Broad Institute knocked back by European CRISPR patent ruling

The Broad Institute
The ruling weakens the Broad's CRISPR position in Europe after its favorable U.S. ruling.

Determining who owns the intellectual property surrounding the gene-editing CRISPR/Cas9 technology has been a combative affair, and the Broad Institute just came out on the wrong side of the latest skirmish.

The European Patent Office (EPO) has just revoked one of the patents assigned to the Broad—EP 2771468 B1 (PDF)—on the grounds that it lacked novelty. The Cambridge, Massachusetts-based institute, which was set up by Harvard University and the Massachusetts Institute of Technology (MIT) in 2004, said immediately that it intends to appeal the decision.

The patent in question is entitled “Engineering of systems, methods and optimized guide compositions for sequence manipulation” and is considered to be one of the core patents in a series that were filed by Broad molecular biologist Feng Zhang, Ph.D. It is identical in wording to U.S. patent number 20140242664 A1.

At the heart of the ruling is a dispute between Broad and the Rockefeller Institute regarding ownership of patent filings on CRISPR/Cas9 in eukaryotic cells, in which Rockefeller maintained that its scientist Luciano Marraffini, Ph.D., should have been credited on some filings along with Zhang. The EPO deems that omission sufficient to invalidate EP 2771468 B1.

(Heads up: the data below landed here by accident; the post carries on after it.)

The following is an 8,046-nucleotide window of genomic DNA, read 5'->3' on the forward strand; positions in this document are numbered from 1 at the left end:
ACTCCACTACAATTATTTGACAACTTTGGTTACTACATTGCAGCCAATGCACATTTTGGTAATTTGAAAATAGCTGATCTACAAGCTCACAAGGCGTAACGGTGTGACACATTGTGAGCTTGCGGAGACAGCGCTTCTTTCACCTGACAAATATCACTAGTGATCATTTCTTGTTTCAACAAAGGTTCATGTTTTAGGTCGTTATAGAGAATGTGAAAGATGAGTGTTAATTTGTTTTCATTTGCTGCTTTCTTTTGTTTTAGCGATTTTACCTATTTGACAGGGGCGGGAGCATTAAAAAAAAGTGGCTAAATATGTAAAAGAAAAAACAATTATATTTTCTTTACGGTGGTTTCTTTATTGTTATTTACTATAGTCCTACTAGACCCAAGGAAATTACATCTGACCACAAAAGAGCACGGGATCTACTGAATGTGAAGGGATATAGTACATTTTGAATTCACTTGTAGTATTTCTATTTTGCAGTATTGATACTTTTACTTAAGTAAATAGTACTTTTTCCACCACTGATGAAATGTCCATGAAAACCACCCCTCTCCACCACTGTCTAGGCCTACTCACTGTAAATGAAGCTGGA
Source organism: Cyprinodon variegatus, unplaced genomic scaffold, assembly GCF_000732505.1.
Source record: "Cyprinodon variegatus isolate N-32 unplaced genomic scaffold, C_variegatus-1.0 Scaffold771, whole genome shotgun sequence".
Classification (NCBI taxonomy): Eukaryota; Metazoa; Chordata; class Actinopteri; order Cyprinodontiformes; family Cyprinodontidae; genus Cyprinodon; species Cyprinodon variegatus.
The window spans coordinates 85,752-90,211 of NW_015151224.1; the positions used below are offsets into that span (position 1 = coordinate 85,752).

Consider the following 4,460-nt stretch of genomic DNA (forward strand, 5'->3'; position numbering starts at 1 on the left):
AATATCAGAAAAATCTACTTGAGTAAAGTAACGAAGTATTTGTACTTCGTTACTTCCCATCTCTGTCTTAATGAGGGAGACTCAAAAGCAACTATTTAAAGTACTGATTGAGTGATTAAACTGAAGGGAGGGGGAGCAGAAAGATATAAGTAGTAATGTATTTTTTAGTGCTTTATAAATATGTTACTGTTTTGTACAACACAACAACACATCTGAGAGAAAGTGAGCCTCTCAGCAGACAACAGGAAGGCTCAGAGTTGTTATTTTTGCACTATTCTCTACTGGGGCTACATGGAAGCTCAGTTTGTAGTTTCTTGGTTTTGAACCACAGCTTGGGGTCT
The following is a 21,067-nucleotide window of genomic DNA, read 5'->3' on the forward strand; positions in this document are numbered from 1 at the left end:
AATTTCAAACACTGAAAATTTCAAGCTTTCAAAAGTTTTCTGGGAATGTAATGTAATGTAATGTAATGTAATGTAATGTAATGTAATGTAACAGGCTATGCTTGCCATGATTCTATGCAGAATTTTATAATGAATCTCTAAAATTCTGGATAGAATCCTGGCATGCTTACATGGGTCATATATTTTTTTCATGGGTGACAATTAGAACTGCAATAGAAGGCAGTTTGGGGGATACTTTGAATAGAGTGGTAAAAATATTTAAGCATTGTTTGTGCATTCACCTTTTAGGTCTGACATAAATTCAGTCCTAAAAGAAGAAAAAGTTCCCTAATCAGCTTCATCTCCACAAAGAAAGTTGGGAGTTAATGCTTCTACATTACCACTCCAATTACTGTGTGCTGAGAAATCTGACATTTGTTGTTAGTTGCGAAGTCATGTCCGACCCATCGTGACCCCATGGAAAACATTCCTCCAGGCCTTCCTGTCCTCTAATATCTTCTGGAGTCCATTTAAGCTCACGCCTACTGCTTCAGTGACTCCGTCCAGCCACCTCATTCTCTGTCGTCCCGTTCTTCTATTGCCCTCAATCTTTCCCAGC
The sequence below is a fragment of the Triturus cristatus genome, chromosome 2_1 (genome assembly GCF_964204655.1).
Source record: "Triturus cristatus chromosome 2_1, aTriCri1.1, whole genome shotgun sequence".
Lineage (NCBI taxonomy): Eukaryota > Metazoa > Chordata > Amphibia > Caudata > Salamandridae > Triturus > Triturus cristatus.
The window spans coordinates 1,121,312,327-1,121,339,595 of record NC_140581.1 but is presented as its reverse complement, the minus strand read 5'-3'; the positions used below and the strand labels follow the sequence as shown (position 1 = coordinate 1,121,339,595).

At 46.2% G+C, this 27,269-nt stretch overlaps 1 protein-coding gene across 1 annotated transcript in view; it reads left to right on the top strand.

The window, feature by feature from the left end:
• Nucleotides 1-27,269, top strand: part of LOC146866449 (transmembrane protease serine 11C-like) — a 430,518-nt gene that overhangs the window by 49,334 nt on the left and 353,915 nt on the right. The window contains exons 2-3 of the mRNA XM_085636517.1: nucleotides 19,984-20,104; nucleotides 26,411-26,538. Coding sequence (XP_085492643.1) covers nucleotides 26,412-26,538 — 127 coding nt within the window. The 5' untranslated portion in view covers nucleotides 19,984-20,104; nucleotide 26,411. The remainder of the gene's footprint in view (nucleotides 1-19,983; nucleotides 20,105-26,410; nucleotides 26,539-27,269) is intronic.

Crucially, failing to include Marraffini means that the Broad cannot claim the earlier dates of its U.S. patents as being prior to others filed in Europe and, worryingly for the Broad, that situation affects several of its EU patents.

As it stands, the EPO’s decision is at odds with the situation in the U.S., where the Broad settled its differences with Rockefeller. The latter said it would abide by the findings of an arbitration process which concluded that the patents in question should remain unchanged.

In a statement, the Broad said that it “is confident that the EPO will, on appeal, harmonize the EPO procedures to be consistent with international treaties and compatible with the fundamental principles of the Paris Convention—and that it will recognize the same priority dates for the inventions as those the USPTO has repeatedly affirmed for the Broad's U.S. applications.”

The ruling could be bad news for Editas Medicine, which holds licenses to the Broad patent estate, and conversely a boost to CRISPR Therapeutics and Intellia Therapeutics, biotechs based on the work of Jennifer Doudna and collaborators at UC Berkeley, the Broad’s archrival in the CRISPR IP battle. So far, the Broad is considered to be in the driving seat in the U.S. after winning a patent dispute last year.

The intensity of the battle for rights to CRISPR reflects the potential attached to the technology both as a research tool and ultimately as a human therapeutic. Doctors at the University of Pennsylvania are on the brink of starting a clinical trial of CRISPR as a way to supercharge human immune cells so they are more effective at fighting tumors. MIT Technology Review notes this could be the first medical use of the technology outside China.